Media outlets such as the New York Times have repeatedly divulged government secrets in the war against terror, most recently the program that monitors global money transfers. Former FBI investigator Bill Daly explained how the program works. "Right after 9-11 the President ordered the Treasury Department to track down and stop the assets flowing across the borders funding terrorists. We're talking about major transactions between banks around the world, and they've used this successfully to track down terrorists." Daly denounced the papers that decided to publish the classified information. "This very valuable tool is on the front page of the New York Times. Americans should be upset because the media are outing these very important programs that are protecting us all." The Factor expressed outrage at the leaks and the decision to publish. "When I read this story this morning in my house, I went 'why are they doing this?' I am a guy who really wants an aggressive watchdog press. But the administration asked the papers not to run this story, and now the whole program is blown."
|Guests: Author Jed Babbin & Fox News analyst Jane Hall|
Are mainstream media organizations, eager to publish information that could damage the Bush administration, actually undermining the war on terror. Author Jed Babbin essentially accused the New York Times of treason. "The Times has chosen sides in this war," Babbin alleged, "and they are not on our side. There's not a word in there that says this is an illegal program, and the New York Times is breaking the law here. Publisher Arthur Sulzberger and editor Bill Keller ought to be frog-marched out of the New York Times building and either arrested for publishing classified information or compelled to divulge the sources." But Fox News analyst Jane Hall laid out a rationale for publishing the story. "There needs to be a watchdog function because this administration is doing a lot of things that are a departure. There hasn't been congressional oversight of this program, it hasn't been approved, and the Times would say there is a compelling public interest in this story."
|Guest: Fox News chief judicial analyst Judge Andrew Napolitano|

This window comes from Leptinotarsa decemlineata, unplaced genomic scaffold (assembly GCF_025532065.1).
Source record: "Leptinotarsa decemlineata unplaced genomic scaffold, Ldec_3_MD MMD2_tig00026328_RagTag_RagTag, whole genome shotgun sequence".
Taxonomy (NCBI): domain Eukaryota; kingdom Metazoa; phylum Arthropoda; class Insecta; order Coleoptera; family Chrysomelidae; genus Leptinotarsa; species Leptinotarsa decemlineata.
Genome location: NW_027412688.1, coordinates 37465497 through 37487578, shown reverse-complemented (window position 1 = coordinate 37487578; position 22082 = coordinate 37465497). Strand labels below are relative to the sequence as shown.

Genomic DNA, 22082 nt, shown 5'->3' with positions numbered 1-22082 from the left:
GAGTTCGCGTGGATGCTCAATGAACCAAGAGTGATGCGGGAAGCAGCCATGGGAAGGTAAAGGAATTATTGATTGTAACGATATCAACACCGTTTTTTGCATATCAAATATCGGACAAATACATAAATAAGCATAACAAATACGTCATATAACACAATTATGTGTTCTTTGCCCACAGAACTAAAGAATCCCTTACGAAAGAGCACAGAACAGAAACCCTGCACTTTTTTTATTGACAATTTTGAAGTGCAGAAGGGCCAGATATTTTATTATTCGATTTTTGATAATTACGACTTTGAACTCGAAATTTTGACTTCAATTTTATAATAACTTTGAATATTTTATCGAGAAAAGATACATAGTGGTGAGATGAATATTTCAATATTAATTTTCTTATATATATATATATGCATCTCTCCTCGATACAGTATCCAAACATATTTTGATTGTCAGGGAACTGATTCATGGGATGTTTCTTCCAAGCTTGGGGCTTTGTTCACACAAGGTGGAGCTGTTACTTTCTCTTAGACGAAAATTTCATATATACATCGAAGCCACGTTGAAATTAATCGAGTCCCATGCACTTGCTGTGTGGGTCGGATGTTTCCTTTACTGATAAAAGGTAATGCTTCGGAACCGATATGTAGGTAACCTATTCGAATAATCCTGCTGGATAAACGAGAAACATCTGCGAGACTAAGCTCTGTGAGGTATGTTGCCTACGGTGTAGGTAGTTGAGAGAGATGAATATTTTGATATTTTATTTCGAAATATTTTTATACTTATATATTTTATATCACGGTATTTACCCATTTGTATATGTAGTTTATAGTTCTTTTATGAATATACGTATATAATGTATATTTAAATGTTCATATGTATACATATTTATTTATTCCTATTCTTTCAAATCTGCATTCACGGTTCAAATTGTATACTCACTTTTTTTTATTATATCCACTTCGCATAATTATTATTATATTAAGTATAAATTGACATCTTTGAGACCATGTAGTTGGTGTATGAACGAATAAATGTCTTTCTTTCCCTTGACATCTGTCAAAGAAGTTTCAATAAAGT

Finally, Fox News analyst Judge Andrew Napolitano weighed in on the media's decision to reveal a classified government program. Judge Napolitano defended the newspapers on First Amendment grounds. "I don't have any problem with the New York Times publishing this. I wish they didn't, but I applaud their right to do so. I don't think it undermines the war on terror. You could argue that we are freer because we know what the government is doing." The Factor reiterated that the media are putting average Americans in jeopardy. "They're making my life more dangerous, my family's life more dangerous, and they should be held accountable in the court of public opinion."
|Many of you wrote about Notre Dame professor Don Wycliff, who denounced The Factor in an editorial, and Clarence Page, who came to Wycliff's defense. Some excerpts:|
C.J. Patton, Arlington, TX: "Mr. O'Reilly, you were absolutely justified in showing righteous indignation towards Clarence Page. He was spouting half-truths and fabrications and you were right to call him on it."
Dorothy Garrett, Palos Hills, IL: "Hey, Bill, why have Mr. Page on when you just cut him off? We know your viewpoint, let us hear what the guest has to say."
Peggy Ryan, Albuquerque, NM: "Wycliff, the Notre Dame guy, doesn't have the courage of his own convictions and cancels at the last minute. Pathetic."
Other viewers wrote about the Atlanta Journal-Constitution cartoon that equated US interrogators with Al Qaeda torturers.
Tom Tracy, Suwanee, GA: "I am cancelling my subscription to the Atlanta Journal-Constitution."
Mac McPherson, Pfuegerville, TX: "All of the Cox papers are far left. I cancelled my subscription to the Austin Statesman a long time ago."
Pete Ventura, Centerville, OH: " Cox also owns the Dayton Daily News which attacks the U.S. military all the time."